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How Much Does It Weigh?

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Find of the Month: February!

After a week away in the field, it is so nice to be back at the Sifting Project. It is my pleasure to present February’s “Find of the Month!” Now, this find requires a lot more research because it is pretty rare.

image-1Nicolle Perez from Ma’ale Adumin found this round stone that is likely to be a scale weight. It was her first time volunteering at the Sifting Project and she was really excited to have found something that could potentially be very important to our understanding of the history of the Temple Mount. It is amazing how something so small can provide so much information.

We have found a number of weights in the sifting. Our expert in weights is still looking for parallels that match this stone, because it is unlike most of the other weights we have found in the sifting. By parallels of shape and raw material, this stone is likely from the First Temple period, but more research is necessary to eliminate other possibilities.

In antiquity, before coins were used, weights were used to regulate and measure trade and barter. Most often, these weights would be used to weigh small pieces of silver which were traded as “currency,” although still very different from coinage.

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A 4 Gerah Judean scale weight found by the Sifting Project

Weights were used across the ancient world from India to the Aegean and beyond. In the land of Judah, including of course Jerusalem, the system of measurement for weights was based on the Shekel and is also mentioned numerous times in the Old Testament.

The shekel had many sub-units. This meant things could be weighed by half a shekel, or commonly in multiples of 2, 4, and 8 and deviations of Beqa, Pym, and Nesef. We know of Beqa and Pym from the Bible as well as smaller deviations known as Gerah.  The system was centered on a central unit of c. 11.33g.

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Judean scale weight

More than 500 inscribed Judean scale weights from the Iron Age have been found and published and they create a very homogenous weight-system. Most of these weights are made of local limestone and shaped as domes with flat bases. Many are inscribed with the names of the various units of measurement such as the Nesef and Pym, while smaller units (Gerah weights) and larger units (multiples of the Shekel) are often inscribed with hieratic numerals. Across Judah, these weights appeared in the 8th century BCE, but they mainly come from the stratigraphic layers dating to the 7th century BCE. Recent research done in Khirbet Qeiyafa by our own expert of scale weights show that the system of the Judean Shekel was used as early as the 10th century BCE.  It seems as though weights went out of use by 586 BCE and did not function by the time of the Persian period where we see the first coins.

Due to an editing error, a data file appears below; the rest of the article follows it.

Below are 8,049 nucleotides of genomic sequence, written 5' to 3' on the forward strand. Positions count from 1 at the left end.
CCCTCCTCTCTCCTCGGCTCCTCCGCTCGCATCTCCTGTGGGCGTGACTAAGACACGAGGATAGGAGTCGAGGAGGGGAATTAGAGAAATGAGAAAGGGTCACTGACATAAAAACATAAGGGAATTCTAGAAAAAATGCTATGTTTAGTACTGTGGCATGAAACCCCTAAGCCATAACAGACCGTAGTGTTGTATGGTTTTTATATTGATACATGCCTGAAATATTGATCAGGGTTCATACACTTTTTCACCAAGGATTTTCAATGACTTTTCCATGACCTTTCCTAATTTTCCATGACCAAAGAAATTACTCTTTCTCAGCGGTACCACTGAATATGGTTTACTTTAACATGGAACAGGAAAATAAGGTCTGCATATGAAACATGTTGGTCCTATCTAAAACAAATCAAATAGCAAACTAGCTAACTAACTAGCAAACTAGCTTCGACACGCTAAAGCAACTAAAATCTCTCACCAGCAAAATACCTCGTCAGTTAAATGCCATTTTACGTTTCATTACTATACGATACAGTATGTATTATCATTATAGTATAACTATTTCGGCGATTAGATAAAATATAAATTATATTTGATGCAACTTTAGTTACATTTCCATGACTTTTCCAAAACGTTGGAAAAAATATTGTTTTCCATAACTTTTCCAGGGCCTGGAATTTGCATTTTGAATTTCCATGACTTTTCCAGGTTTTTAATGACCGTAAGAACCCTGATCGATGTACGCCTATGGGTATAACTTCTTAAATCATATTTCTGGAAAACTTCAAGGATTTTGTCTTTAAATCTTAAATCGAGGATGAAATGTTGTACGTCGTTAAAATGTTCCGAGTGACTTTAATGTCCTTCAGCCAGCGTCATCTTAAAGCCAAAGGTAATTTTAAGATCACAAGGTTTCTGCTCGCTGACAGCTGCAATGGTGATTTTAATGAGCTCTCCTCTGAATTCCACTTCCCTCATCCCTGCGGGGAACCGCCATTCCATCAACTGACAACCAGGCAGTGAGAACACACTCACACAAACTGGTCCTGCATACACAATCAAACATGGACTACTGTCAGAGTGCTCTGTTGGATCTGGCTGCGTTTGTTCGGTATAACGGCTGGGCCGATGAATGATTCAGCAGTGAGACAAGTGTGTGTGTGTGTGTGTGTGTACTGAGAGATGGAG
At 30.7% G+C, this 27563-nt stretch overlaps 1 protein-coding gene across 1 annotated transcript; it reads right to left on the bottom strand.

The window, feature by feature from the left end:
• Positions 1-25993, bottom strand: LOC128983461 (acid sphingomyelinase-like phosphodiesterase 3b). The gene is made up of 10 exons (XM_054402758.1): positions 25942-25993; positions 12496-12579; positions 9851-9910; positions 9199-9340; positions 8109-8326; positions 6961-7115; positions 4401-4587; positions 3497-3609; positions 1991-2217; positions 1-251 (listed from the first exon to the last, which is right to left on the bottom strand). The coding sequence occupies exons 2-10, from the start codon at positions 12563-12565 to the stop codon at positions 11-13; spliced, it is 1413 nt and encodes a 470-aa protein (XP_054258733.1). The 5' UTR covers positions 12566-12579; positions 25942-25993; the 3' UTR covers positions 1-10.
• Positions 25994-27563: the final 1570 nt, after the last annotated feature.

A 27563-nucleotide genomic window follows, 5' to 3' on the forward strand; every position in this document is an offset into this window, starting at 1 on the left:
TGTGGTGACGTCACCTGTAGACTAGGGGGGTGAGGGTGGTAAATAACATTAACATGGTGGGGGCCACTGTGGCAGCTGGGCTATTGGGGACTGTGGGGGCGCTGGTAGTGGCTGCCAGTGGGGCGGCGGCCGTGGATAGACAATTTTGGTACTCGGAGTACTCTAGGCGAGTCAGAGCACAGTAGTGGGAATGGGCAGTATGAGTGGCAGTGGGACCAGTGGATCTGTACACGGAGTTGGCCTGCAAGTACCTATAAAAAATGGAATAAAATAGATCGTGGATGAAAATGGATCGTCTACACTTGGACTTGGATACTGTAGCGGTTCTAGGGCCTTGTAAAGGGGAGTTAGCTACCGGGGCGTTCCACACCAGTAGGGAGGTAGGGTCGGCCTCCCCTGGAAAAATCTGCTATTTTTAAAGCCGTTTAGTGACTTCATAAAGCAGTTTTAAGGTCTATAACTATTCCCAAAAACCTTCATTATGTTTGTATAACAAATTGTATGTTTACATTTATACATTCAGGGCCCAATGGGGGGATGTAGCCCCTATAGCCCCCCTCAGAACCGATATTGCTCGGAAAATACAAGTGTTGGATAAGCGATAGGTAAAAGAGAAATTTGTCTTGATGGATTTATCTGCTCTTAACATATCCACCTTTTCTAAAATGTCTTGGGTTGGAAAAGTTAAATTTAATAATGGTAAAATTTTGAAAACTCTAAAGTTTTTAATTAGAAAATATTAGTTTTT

The first dome shaped weights were found in Jerusalem in 1881 by the German excavator Hermann Guthe. Judean scale weights have been found in large numbers in almost every excavation of the Iron Age ever done in Jerusalem, supporting the fact that Jerusalem in the First Temple Period was a center of economic activity. This may possibly also support the idea that the Temple itself was a center of the economy.

Some scholars argue that the Temple might have used a slightly different system of weights from the daily shekel, and it is possible that they were marked in a different way. More research needs to be done on this “Shekel of the Sanctuary” mentioned in the Priestly Code of the Pentateuch (Torah) and in Ezekiel. It is possible that this weight system was a later creation in the history of weights, but still dating before the use of coins. It is also possible that the economic system of the Temple was connected with the royal house, as the Kings of Judah made decisions regarding the property of the Temple in times of emergency and supervised its maintenance (II Kings). Only a few weights have been found that might match the biblical accounts of this separate but connected system of weights and measurements. Perhaps more weights found from the Temple Mount itself would help archaeologists better understand this system of measurement and commerce.